return call_user_func_array( array( $this->walker, 'walk' ), $walk_args );
    }
    return call_user_func_array( array( $this->walker, 'walk' ), func_get_args() );
  }

  function getWalker() {
    return $this->walker;
  }

  function getWalkerClass() {
    return get_class( $this->getWalker() );
  }
}

This is an all-purpose, reusable walker that enable filtering items before they are passed to real walker that must be passed in constructor.

In your case, you should do something like:

$args = array(
  'sort_column' => 'menu_order',
  'title_li' => '',
  'post_status'  => 'publish',
  'skip_draft_children' => 1, // <- custom argument we will use in filter callback
  'walker' => new FilterableWalker( new Walker_Page ) // <-- our walker
);

$pages = wp_list_pages( $args );

Now you can code a filter callback to filter pages using 'filterable_walker_elements' hook fired by FilterableWalker class:

add_filter( 'filterable_walker_elements', function( $elements, $args, $filterable ) {

  $walker = $filterable->getWalkerClass();

  if (
    $walker === 'Walker_Page'
    && isset( $args['skip_draft_children'] )
    && $args['skip_draft_children'] // <-- our custom argument
  ) {
    $ids = array_filter( array_unique( wp_list_pluck( $elements, 'post_parent' ) ) );
    $parents = get_posts(
      array(
        'post__in' => $ids,  'post_status' => 'publish',
        'fields'   => 'ids', 'post_type'   => 'page',
        'nopaging' => true
      )
    );
    $pages = $elements;
    foreach( $pages as $i => $page ) {
      if ( $page->post_parent !== 0 && ! in_array( $page->post_parent, $parents, true ) ) {
        unset($elements[$i]);
        $self_i = array_search( $page->ID, $parents, true );
        if ( $self_i !== FALSE ) unset( $parents[$self_i] );
      }
    }
  }
  return $elements;

}, 10, 3 );
share|improve this answer
1  
Thanks for your detailed answer ! Although it doesn't seem to do what I'm after. I am displaying a sitemap of pages (like a tree), whenever we arrive at a page that is in draft, I want to stop showing any other page further down in the hierarchy of that particular branch. I'll try to fiddle with your code to see what I can find. –  mike23 Aug 30 at 23:48
1  
@mike23 I edited the answer, now it should work. Before editing only direct children of a draft pages were removed, now any page down in the hierarchy of a draft page should be removed. –  G. M. Aug 31 at 2:56
    
@G.M. Does this work no matter at which depth the first draft page is ? –  mike23 Aug 31 at 13:17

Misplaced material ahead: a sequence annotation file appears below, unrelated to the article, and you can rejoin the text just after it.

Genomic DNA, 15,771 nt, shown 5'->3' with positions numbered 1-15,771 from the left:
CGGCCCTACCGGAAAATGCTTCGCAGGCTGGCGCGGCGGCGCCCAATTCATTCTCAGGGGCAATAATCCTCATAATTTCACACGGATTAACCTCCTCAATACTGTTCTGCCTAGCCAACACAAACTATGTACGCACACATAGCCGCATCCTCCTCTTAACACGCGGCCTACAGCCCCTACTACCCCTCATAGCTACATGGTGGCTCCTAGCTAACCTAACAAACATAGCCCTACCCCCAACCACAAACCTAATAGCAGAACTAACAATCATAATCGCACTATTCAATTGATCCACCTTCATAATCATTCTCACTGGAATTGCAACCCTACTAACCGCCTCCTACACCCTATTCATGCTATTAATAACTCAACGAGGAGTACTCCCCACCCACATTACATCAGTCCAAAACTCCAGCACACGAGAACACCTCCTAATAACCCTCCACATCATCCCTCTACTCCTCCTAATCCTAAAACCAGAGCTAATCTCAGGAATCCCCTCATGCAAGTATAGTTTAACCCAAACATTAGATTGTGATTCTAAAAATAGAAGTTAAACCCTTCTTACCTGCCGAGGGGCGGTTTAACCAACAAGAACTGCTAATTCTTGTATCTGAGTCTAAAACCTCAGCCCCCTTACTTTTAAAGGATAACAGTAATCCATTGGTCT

@mike23 yes, absolutely –  G. M. Aug 31 at 14:12

Making use of a custom Walker is actually not that hard, it basically goes like this:

  • Create a class;

    A class is a collection of variables and functions working with these variables.

  • By extending another one;

    The extended or derived class has all variables and functions of the base class [...] and what you add in the extended definition.

  • Like this:

    class Extended_Class extends Base_Class {
       // code
    }
  • Which gives you the possibility to change/extend the methods aka functions of the base class that has been extended. Additionally you can/could extend by adding methods or variables to the extended class.

  • To fully understand and make use of the possibilities it is necessary to get deeper into OOP: Classes and Objects aspects of PHP. But that would be too much here and not the rightplace anyway.

So lets get back to WordPress and wp_list_pages(). The class we want to extend to make use of with wp_list_pages(), the Walker_Page class - source -, itself has been derived by extending the class Walker - source.

Following the above explained schema we are going to do the same:

class Wpse159627_Walker_Page extends Walker_Page {
    // code
}

Now Walker_Page has two variables - $tree_type and $db_fields - and four methods - start_lvl(), end_lvl(), start_el() and end_el(). The variables won't concern us, regarding the methods we are at least have to take a closer look at start_el() and end_el().

The first thing to see is that those two methods have the parameter $page:

@param object $page Page data object.

Which contains all the relevant data we need, like the post_parent, and is pretty much a WP_Post/$post/"$page" object. Given back by the get_pages() return

An array containing all the Pages matching the request, or false on failure. The returned array is an array of "page" objects.

inside the wp_list_pages() function.

What we need to check is the post status of the current page parent, for doing this the function get_post_status() is available. Like determined we can use the $page object available to do so.

$page_parent_id     = $page->post_parent;
$page_parent_status = get_post_status( $page_parent_id );

Now we can use this to check against the status of the currents page parent:

if ( $page_parent_status != 'draft' ) {
    // code
}

Lets implement it in our extended Walker class:

class Wpse159627_Walker_Page extends Walker_Page {
    function start_el( &$output, $page, $depth = 0, $args = array(), $current_page = 0 ) {
        $page_parent_id     = $page->post_parent;
        $page_parent_status = get_post_status( $page_parent_id );